The Volkswagen emissions saga continues here in the Golden State. A second settlement has been reached in federal court between California, the U.S. Environmental Protection Agency, the U.S. Department of Justice, and Volkswagen.
In 2013, a team from West Virginia University discovered that Volkswagen had installed software in some of its vehicles that cheated emissions tests. The software, widely known as a “defeat device,” kept emissions levels down during testing. But out on the open road, emissions levels were much, much higher, violating federal and California safety laws.
Angered, consumers sued. The first settlement, valued at $14.7 billion, was approved in October 2016. It applied to some Audis, as well as to many Beetles, Golfs, Jettas, and Passats.
If the January agreement is approved by the court, Volkswagen must do the following:
- pay $225 million to fund emissions projects nationwide;
- offer to buy back vehicles defined as “older” under the agreement or allow owners to terminate leases of those vehicles; and
- repair vehicles defined as “newer” under the agreement (if it proves that it can make them compliant with emissions standards).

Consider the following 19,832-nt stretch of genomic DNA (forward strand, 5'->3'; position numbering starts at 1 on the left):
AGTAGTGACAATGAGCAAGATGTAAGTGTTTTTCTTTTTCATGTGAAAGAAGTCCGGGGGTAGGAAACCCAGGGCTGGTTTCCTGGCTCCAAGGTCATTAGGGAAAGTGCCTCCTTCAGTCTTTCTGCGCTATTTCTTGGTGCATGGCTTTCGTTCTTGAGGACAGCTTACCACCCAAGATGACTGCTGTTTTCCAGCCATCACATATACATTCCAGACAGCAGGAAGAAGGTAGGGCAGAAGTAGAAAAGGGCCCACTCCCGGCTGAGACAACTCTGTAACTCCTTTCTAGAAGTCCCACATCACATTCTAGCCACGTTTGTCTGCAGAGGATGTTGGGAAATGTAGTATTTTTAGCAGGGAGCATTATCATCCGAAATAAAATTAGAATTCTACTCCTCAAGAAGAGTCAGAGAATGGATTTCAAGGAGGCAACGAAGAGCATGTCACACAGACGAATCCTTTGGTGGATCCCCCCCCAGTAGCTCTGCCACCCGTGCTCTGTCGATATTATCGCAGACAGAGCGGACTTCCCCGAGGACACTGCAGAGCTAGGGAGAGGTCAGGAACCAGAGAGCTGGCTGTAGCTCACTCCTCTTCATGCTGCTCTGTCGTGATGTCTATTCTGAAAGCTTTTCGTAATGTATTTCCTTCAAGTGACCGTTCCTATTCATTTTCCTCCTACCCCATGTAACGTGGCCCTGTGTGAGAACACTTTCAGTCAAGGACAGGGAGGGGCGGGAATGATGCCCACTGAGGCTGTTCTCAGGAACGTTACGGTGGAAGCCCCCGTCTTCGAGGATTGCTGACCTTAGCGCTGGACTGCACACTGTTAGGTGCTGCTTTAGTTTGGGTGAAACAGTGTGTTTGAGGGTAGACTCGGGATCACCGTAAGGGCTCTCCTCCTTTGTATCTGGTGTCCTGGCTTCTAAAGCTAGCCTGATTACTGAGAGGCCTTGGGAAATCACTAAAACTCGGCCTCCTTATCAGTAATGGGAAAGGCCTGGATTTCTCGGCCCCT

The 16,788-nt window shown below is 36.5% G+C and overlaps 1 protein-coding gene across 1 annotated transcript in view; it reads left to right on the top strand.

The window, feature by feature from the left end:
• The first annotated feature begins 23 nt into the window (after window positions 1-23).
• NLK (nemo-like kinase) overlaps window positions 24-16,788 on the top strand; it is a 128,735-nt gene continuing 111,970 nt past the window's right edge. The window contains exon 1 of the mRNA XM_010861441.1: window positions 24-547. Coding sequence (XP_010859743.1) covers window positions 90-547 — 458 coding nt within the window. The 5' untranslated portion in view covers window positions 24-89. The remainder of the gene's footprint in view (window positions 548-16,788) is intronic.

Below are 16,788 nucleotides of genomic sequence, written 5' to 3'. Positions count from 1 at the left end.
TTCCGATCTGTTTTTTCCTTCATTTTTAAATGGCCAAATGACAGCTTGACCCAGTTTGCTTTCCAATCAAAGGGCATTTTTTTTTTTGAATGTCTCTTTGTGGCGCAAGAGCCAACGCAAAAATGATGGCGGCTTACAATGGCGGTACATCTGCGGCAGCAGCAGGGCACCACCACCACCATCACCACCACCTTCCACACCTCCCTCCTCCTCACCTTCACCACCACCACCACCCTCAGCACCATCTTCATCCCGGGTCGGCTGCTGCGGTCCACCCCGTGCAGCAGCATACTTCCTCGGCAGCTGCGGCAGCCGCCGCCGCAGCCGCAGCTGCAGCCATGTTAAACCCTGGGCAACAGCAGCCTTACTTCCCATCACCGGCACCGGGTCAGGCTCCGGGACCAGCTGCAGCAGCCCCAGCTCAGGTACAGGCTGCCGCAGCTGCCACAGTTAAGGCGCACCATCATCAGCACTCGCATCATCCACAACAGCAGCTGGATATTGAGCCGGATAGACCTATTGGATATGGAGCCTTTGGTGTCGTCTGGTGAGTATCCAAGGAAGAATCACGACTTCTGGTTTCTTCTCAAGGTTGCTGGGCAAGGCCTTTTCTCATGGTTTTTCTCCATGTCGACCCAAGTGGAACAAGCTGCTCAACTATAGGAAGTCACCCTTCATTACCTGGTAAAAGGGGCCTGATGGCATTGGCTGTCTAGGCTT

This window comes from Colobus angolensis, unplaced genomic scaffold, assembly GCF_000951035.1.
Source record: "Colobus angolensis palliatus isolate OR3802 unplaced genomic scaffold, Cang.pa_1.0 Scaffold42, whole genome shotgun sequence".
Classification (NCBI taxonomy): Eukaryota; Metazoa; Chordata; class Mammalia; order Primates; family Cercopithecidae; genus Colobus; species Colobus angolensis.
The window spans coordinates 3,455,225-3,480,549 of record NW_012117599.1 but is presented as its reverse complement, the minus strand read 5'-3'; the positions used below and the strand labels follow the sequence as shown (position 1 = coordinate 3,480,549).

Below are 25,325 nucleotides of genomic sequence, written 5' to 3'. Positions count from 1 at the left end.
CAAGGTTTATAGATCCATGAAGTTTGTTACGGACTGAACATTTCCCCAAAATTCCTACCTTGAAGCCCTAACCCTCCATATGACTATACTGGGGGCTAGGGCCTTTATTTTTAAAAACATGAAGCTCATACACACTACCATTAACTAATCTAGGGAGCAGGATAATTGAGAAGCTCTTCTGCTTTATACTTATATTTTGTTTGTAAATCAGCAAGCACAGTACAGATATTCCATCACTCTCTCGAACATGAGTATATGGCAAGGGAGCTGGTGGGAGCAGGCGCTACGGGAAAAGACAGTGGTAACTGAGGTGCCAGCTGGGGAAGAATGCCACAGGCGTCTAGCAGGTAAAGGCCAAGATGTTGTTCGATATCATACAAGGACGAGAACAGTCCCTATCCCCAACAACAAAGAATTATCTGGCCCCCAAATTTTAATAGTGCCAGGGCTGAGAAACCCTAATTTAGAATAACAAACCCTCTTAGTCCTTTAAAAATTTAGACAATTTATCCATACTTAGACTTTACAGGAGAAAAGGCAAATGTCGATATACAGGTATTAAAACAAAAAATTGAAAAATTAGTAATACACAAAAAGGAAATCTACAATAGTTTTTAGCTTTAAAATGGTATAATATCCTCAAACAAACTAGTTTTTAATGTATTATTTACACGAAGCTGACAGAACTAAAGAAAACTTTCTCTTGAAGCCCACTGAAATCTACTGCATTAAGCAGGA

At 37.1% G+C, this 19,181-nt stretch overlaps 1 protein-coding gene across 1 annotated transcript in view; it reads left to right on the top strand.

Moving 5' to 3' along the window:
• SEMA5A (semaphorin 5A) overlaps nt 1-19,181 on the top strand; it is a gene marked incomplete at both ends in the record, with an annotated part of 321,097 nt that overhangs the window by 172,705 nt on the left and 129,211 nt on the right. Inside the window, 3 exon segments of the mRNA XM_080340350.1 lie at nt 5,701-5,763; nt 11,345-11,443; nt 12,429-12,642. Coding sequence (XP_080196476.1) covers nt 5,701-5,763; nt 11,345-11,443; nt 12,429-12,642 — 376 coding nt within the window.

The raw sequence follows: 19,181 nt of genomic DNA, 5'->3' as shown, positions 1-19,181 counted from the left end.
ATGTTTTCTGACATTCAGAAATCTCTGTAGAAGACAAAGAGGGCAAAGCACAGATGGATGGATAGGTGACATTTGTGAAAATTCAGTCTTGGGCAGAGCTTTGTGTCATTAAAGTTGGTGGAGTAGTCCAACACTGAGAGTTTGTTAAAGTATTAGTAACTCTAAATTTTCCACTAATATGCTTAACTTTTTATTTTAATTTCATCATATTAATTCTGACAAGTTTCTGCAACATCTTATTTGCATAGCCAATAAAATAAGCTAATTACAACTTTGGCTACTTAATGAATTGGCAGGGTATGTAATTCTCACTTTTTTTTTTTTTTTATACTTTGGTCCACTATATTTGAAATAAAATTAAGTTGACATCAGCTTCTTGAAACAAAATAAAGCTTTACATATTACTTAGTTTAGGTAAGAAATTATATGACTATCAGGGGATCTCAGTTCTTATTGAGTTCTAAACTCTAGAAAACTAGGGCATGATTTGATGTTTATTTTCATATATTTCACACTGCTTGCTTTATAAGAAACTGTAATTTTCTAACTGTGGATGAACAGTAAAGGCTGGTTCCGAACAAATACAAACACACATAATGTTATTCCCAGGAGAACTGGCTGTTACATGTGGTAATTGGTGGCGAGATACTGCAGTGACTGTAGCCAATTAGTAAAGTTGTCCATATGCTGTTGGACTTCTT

If Volkswagen cannot fix the “newer” cars, it will be required to buy them back under the agreement.
Also, if it cannot achieve 85 percent compliance with legal emissions requirements, the company must pay additional money into the trust fund for emissions research and reduction.
The most recent settlement affects several 3.0-liter diesel engines, including Audi A6 Quattros, A7 Quattros, A8, A8L, Q5, and Q7 diesels; Porsche Cayenne diesels; and Volkswagen Touareg diesels. You can visit this website to see whether your car is affected.
If approved by the court, buyback offers will come quickly. The automaker is required to start them within 30 days of court approval.
Car makers have a duty to act responsibly in manufacturing their products. If you or a loved one was injured due to a defective automobile, contact the attorneys at Alexander Law Group, LLP at 888.777.1776 for a free case consultation. Car makers who irresponsibly harm others should be held accountable for their actions.